Liberty Property Trust, the developer of Comcast Corp.'s two Center City skyscrapers, is reportedly being pressed by an activist shareholder to consider selling itself as a way of boosting the company's worth in the eyes of investors.
Land & Buildings Investment Management LLC has urged the Wayne-based real estate trust to consider a "range of strategic options including a full sale," the Wall Street Journal reported Thursday, citing unidentified people familiar with the talks.
Earlier this week, Liberty announced a plan to sell off its office holdings, which include 10 buildings at the Navy Yard in South Philadelphia and stakes in the Comcast towers, to focus on its rapidly expanding business as an owner and developer of warehouses and distribution centers.
Land & Buildings, which owns less than 1 percent of Liberty, doesn't feel that plan will do enough to narrow the gap between its current share price and its "intrinsic value," the Journal reported.
Liberty's market capitalization of around $6.3 billion is thought to about 10 percent less than the value of its assets if they were to sell privately, according to estimates based on comparable transactions by Plymouth Meeting-based financial firm CenterSquare Investment Management.
"The public market isn't giving the company the same value for the real estate as the private market is currently willing to pay," Alex Snyder, a senior analyst with CenterSquare, said in an interview. "Selling would immediately close that gap and anybody holding Liberty's shares would benefit."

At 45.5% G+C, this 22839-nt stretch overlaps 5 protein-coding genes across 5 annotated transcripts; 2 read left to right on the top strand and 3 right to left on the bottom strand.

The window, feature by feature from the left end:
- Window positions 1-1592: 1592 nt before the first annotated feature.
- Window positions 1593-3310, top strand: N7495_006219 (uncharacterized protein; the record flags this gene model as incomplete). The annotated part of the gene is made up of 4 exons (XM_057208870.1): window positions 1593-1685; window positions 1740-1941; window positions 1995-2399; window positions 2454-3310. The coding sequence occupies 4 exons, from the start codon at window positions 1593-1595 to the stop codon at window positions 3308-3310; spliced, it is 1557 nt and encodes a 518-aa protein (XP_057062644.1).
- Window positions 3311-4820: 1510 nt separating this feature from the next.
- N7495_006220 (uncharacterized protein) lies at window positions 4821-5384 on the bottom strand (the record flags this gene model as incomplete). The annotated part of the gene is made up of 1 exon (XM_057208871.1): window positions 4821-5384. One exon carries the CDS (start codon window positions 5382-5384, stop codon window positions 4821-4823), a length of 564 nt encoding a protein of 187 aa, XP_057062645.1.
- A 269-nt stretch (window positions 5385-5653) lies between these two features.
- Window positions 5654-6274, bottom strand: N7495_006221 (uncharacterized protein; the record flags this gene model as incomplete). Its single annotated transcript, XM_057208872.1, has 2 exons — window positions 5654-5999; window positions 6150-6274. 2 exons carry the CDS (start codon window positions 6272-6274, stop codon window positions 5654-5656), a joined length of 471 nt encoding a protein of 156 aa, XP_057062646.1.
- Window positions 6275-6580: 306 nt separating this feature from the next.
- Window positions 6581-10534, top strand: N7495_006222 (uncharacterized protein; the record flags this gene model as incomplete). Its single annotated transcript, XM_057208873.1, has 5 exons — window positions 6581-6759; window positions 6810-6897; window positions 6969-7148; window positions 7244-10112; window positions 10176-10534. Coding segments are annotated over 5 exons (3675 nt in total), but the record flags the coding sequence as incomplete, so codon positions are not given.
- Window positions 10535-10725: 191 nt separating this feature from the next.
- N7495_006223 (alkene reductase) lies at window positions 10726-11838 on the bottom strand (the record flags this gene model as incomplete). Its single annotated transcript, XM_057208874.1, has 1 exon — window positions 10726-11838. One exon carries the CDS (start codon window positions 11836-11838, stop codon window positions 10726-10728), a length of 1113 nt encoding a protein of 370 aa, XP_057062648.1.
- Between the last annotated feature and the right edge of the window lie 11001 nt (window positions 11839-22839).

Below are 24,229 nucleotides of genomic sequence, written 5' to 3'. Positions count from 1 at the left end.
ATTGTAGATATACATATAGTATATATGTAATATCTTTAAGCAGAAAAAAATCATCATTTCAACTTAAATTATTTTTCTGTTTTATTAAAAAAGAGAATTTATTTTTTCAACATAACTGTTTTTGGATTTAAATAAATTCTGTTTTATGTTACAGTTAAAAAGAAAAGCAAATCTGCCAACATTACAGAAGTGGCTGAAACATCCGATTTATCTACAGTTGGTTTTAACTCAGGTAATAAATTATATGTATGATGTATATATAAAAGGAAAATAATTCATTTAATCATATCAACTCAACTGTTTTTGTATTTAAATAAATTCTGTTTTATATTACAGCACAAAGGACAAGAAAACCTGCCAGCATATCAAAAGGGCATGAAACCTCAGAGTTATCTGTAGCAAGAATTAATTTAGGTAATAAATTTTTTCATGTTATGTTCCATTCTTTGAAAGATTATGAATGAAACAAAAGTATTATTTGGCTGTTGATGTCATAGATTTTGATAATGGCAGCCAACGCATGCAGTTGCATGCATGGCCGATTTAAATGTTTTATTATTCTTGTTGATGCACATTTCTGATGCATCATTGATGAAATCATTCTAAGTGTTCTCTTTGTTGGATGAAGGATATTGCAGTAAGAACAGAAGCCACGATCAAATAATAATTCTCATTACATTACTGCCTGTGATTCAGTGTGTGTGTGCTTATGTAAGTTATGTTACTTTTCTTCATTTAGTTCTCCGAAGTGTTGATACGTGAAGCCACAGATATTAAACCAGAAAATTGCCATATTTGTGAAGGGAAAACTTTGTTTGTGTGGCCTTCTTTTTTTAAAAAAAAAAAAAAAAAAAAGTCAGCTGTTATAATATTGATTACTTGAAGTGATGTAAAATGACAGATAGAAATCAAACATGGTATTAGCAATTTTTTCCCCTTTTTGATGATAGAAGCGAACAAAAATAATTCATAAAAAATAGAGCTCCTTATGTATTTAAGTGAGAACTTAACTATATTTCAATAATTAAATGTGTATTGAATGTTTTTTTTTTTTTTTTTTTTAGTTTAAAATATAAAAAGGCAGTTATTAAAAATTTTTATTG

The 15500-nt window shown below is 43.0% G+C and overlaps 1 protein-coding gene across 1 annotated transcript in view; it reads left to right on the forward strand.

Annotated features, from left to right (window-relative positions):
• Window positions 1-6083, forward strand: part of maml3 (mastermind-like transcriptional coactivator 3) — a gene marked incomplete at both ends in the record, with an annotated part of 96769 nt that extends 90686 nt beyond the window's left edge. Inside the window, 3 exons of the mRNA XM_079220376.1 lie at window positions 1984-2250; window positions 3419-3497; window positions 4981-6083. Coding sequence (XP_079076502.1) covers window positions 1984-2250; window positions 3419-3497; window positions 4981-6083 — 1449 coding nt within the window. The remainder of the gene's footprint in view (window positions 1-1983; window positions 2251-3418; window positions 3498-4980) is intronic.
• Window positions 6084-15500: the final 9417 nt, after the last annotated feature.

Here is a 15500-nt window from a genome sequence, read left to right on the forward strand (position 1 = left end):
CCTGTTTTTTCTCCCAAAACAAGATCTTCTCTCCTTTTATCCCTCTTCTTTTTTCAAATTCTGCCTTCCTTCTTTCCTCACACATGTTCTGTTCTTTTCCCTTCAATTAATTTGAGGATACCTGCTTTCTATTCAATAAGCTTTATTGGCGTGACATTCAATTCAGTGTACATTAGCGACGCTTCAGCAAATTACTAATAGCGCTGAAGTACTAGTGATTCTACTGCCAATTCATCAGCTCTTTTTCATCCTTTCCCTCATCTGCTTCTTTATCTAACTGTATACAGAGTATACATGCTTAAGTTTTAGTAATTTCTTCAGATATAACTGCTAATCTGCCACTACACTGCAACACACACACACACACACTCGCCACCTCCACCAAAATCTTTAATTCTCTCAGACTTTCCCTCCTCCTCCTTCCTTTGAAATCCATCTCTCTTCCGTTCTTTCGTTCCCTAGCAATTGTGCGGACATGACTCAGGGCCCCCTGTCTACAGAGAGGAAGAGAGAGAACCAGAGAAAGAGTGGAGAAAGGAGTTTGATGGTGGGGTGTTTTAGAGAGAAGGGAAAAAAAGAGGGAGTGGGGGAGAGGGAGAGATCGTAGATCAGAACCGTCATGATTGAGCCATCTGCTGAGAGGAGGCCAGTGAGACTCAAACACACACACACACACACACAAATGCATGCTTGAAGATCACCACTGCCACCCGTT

Land & Buildings wants to see Liberty sold "to that private market because the public market isn't paying enough," Alex Snyder, a senior analyst with CenterSquare, said in an interview.
Liberty spokeswoman Jeanne Leonard declined in an email to remark on the report, citing a policy of not commenting on market rumors or speculation.
Land & Buildings, based in Stamford, Conn., was founded by a former Citigroup managing director, Jonathan Litt. The company did not respond to a request for comment.
Its past targets have included Philadelphia-based mall landlord Pennsylvania Real Estate Investment Trust, owner of the Cherry Hill Mall and a partner in the redevelopment of the Gallery at Market East shopping mall, which it began pressuring in 2014 to accelerate a plan that had begun the previous year to sell off its lowest-performing properties.
As of September 2017, when it sold the Logan Valley Mall in Altoona, PREIT had shed 17 properties, raising $750 million.